The Goblin King Discount

If you watch the film Labyrinth then you will see David Bowie stealing a baby away and then telling a 15 year old girl that the baby only gets to go back home if she submits to his wishes. Let that one sink in.

I ask for so little. Just fear me, love me, do as I say

Ah… The romance.

Apparently the film folk are talking about a reboot – but I think we all know that if that overall concept was pitched in isolation for the first time today it wouldn’t get very far. It is, at a base level, creepy. Two doses of ‘child in peril’ isn’t very likable.

However… I dare you not to enjoy Magic Dance

And I dare you not to enjoy David Bowie in this.

Because it’s David Bowie. And that man had a charisma rivalled by few.

My contention is that we let people get away with more if they are charismatic. We let people get away with more if we can frame other elements of their contribution in a more positive way. We don’t see Labyrinth as super creepy because it’s Bowie. We are distracted – and we want to be.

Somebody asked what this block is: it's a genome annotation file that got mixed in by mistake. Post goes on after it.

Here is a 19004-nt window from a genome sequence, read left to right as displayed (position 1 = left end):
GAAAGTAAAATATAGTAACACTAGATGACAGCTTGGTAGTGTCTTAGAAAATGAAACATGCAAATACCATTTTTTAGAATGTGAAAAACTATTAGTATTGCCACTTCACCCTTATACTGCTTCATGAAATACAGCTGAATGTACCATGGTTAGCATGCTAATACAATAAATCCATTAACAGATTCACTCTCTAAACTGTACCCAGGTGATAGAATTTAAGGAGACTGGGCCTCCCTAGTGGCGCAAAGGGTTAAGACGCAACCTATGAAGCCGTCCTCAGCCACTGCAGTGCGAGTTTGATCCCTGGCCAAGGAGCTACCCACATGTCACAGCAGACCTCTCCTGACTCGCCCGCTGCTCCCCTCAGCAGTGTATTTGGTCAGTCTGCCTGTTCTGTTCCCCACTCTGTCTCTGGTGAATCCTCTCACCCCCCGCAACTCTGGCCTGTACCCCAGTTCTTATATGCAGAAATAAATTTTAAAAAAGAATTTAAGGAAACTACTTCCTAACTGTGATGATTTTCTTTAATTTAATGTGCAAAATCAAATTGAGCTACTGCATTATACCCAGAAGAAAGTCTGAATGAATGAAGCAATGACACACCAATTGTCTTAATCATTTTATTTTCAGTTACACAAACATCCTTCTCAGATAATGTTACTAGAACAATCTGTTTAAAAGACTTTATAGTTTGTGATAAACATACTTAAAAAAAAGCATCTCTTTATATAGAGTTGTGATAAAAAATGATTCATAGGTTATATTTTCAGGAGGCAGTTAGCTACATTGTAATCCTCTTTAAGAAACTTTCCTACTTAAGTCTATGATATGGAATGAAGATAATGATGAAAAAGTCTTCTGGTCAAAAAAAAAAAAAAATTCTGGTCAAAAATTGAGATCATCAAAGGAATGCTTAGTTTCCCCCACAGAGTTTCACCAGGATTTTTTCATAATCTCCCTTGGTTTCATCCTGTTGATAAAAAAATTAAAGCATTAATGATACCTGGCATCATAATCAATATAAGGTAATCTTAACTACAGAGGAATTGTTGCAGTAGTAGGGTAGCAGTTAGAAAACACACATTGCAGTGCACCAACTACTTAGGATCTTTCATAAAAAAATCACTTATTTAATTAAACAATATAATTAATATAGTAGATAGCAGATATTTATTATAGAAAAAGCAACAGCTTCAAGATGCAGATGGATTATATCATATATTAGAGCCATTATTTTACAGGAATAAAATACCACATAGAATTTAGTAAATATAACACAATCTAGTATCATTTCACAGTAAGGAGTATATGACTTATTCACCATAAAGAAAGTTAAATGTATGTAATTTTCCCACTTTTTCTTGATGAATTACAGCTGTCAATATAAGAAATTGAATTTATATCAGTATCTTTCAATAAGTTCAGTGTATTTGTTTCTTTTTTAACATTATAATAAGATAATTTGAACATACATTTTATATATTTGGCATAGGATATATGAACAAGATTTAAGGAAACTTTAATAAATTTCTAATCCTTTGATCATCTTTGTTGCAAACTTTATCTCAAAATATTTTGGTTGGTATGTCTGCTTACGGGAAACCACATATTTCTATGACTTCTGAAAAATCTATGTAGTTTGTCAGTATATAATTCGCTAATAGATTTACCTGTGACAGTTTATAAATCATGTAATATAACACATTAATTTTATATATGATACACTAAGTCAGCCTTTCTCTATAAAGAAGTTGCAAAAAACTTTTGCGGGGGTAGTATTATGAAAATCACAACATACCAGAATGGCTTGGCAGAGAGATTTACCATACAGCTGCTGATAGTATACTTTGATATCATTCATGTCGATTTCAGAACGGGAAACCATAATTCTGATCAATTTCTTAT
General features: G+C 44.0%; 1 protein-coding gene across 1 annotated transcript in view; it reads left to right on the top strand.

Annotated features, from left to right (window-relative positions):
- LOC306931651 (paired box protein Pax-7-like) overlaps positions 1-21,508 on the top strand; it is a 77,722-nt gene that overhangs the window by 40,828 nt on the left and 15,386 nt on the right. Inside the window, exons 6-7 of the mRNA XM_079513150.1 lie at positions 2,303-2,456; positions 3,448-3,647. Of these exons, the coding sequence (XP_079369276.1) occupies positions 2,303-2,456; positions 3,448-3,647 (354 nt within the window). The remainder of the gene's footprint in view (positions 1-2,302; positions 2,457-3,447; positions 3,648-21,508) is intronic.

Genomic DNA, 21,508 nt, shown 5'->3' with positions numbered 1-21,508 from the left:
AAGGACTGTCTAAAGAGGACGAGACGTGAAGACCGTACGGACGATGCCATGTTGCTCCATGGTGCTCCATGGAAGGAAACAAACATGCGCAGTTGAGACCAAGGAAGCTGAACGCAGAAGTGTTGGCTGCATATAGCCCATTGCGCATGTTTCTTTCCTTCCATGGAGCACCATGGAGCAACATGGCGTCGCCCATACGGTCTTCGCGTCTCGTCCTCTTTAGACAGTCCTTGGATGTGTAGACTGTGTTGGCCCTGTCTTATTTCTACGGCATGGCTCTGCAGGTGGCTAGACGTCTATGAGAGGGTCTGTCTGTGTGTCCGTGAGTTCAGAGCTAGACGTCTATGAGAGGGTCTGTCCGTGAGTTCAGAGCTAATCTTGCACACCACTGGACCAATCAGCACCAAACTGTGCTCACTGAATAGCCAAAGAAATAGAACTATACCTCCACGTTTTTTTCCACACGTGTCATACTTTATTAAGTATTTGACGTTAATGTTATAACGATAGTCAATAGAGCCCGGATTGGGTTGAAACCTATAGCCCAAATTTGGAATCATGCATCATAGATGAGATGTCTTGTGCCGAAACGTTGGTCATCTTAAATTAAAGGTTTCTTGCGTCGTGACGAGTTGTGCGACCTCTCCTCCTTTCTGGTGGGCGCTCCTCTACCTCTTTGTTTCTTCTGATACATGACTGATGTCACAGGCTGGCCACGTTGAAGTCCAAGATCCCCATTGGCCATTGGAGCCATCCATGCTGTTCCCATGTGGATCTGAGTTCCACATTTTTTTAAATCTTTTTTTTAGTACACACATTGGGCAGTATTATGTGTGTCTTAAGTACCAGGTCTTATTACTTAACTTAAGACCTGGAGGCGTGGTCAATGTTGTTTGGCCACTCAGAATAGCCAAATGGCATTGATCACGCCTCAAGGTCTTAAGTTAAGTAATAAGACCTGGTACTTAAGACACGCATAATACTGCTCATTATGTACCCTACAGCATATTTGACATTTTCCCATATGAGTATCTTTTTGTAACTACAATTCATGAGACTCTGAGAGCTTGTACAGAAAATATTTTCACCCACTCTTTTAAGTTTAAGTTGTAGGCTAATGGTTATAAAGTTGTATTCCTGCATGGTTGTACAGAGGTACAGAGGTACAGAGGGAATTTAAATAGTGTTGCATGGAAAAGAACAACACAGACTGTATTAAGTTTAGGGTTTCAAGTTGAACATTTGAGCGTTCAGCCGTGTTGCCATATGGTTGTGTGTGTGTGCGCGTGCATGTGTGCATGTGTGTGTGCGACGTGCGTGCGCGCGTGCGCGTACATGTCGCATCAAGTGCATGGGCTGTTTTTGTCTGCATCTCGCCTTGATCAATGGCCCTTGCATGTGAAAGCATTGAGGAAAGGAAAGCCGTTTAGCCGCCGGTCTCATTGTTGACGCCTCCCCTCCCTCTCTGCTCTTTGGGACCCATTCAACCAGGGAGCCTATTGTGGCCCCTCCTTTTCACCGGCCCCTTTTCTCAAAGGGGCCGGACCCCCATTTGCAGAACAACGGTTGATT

“Oh, that’s just x being x” is a story that’s easier to tell than facing into the problematic nature of the Goblin King. All too often we afford societal and organisational Goblin Kings a mental discount to keep them within our own frail boundaries of acceptability.

Perhaps the Arctic Monkeys articulated this double standard most clearly in A Certain Romance

Well over there, there’s friends of mine
What can I say? I’ve known ’em for a long long time
And yeah they might overstep the line
But I just cannot get angry in the same way

We are human beings. I’m describing human nature. This is a reminder, not a revelation.

But as leaders or working within HR I don’t think we can just allow for the Goblin King Discount these days (if we ever could) and as catchy as their Magic Dance might be.

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